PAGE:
Andrew Skipper MBE, Hogan Lovells’ Chair of Africa Practice, was recently awarded a Member of the Most Excellent Order of the British Empire (MBE) for Services to British Trade and Investment in Africa. He spoke to Africa Legal about the award and his future plans.
In a LinkedIn post after receiving the award, Skipper wrote: “I am delighted beyond measure to have received an MBE on the occasion of Her Majesty’s Platinum Jubilee. I am especially happy that this recognition relates to the work I have been doing in Africa, a continent I admire greatly, where I have so many friends, and which I know will be the focus of exciting global growth in coming years. I am looking forward to continuing to promote the relationship between the UK and the many countries of Africa in trade, culture, and art across my various roles. Obviously this would not have been possible without the love and tolerance of my amazing and talented wife and daughters, my team and all the friends with whom I work. But most of all this is, for me, a tribute to my mother and father who spent their lives in faith and in the service to others, and who are deserving of this recognition so much more than I. They would be very proud today.”
Alistair Long, UK Trade Commissioner for Africa, had this to say on LinkedIn about Skipper’s work: “For many years Andrew has been a strong advocate and partner of the Department for International Trade (DIT)’s Africa network. Andrew is a member of the working group on legal services for the UK-Nigeria Economic Development Forum, and together we co-chair the UK Government’s Africa Investors Group. Andrew has been instrumental in connecting British business to the wide range of commercial opportunities across the continent, and advancing our UK-Africa trade and investment ambitions.”
When it comes to the future of UK-Africa trade relations, Skipper maintains that Africa is and will increasingly maintain an important global focus for many reasons, including the continent’s rapidly growing working age population. “In addition, there are potential trade and supply chain benefits from AfCFTA and the global supply chain issues experienced during Covid,” he said.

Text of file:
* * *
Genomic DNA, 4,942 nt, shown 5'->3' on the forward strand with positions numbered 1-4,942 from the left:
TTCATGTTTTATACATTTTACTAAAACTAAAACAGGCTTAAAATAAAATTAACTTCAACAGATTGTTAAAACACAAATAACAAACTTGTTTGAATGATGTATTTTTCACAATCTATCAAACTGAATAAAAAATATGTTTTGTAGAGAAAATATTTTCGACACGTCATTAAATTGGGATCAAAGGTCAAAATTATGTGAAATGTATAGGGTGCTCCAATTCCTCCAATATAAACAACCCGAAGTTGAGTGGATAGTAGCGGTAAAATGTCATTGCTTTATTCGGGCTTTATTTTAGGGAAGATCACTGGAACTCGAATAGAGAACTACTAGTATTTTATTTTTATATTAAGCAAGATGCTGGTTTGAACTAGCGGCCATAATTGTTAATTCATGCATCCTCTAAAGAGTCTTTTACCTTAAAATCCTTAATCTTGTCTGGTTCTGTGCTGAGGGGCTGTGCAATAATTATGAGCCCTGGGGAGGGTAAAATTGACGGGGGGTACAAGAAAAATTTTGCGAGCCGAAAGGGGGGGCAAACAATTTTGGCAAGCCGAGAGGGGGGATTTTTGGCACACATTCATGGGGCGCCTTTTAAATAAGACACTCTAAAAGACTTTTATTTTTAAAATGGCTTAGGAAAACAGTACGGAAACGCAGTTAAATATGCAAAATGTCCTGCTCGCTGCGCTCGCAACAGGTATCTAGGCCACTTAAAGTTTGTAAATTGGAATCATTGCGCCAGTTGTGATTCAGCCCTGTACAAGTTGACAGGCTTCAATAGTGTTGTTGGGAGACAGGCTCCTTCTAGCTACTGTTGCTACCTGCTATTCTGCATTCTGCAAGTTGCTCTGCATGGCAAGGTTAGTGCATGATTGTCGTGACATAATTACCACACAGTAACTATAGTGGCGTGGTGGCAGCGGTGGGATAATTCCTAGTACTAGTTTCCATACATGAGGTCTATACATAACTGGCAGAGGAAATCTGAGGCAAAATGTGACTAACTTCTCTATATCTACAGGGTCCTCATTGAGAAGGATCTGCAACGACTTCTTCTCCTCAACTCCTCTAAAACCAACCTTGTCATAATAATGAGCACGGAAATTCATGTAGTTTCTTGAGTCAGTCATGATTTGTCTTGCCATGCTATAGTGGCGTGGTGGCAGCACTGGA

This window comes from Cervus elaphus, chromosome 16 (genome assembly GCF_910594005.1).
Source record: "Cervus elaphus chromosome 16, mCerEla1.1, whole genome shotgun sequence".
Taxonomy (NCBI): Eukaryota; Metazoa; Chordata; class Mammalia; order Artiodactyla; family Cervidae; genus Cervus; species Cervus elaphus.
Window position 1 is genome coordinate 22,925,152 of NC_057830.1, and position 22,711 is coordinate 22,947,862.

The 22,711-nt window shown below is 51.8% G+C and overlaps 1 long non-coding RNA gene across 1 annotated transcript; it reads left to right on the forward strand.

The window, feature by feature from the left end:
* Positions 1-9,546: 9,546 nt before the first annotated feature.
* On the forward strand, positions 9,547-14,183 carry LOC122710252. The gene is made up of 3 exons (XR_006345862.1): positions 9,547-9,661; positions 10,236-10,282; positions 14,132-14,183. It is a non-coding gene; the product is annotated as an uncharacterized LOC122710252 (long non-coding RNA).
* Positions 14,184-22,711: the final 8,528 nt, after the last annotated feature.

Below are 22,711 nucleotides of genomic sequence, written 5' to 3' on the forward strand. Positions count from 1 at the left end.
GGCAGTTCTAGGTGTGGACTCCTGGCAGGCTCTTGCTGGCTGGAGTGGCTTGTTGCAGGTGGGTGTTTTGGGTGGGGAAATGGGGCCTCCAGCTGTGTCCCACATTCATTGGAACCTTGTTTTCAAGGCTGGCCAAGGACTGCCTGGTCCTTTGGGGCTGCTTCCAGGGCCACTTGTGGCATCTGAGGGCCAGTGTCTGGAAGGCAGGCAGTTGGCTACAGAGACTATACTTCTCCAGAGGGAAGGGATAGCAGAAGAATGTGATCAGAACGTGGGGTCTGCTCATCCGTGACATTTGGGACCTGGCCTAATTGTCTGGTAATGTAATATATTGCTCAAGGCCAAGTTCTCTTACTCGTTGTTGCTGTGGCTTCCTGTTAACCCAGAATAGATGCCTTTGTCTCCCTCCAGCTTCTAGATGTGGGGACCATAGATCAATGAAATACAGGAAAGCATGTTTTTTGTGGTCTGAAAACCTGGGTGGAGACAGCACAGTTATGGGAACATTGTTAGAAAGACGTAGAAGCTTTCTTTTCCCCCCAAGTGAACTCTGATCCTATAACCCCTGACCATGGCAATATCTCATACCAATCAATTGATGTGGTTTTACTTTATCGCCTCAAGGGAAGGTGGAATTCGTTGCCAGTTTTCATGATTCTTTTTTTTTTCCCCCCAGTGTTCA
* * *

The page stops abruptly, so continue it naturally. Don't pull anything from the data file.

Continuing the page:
Skipper has been with Hogan Lovells for 37 years, but recently stepped back from his role as partner to take on a new role as Chair of Africa Practice. “I have developed many practices and client relationships over the years, including as global head of corporate, and have been really happy with what I have been able to achieve with the A team and my colleagues in Africa,” Skipper commented. “I continue to support the practice and develop my own interests, whilst my successors, Arun Velusami and Olivier Fille-Lambie, take on the management of the practice, building on their personal experience on the continent.”
In addition to his work at Hogan Lovells, Skipper is a regular speaker and writer on African affairs, promoting the influence and importance of African business and culture, including hosting “The A Perspective” podcast series. He also sits on the Advisory Board for Africa Legal.
After his decades of work in Africa, one of the most important lessons Skipper has learnt is that “in engaging with Africa, it is important to accept how little you know and how important respect and building relationships are. A favourite saying is that you were given two ears and one mouth for a reason and this is something that many engaged on the continent would do well to remember.”
When it comes to his future plans, Skipper says he’s proud of the steps that Hogan Lovells have taken in building a fantastic Africa practice with deep relationships based on trust and genuine engagement. “I expect that to continue, but I am committed to supporting my own relationships across the continent in business, art and culture, to promote understanding and mutual benefit. For me it’s all about listening, understanding and then connecting. And having some fun. This is both a bookend and a launchpad for my career and I’m really looking forward to it.”
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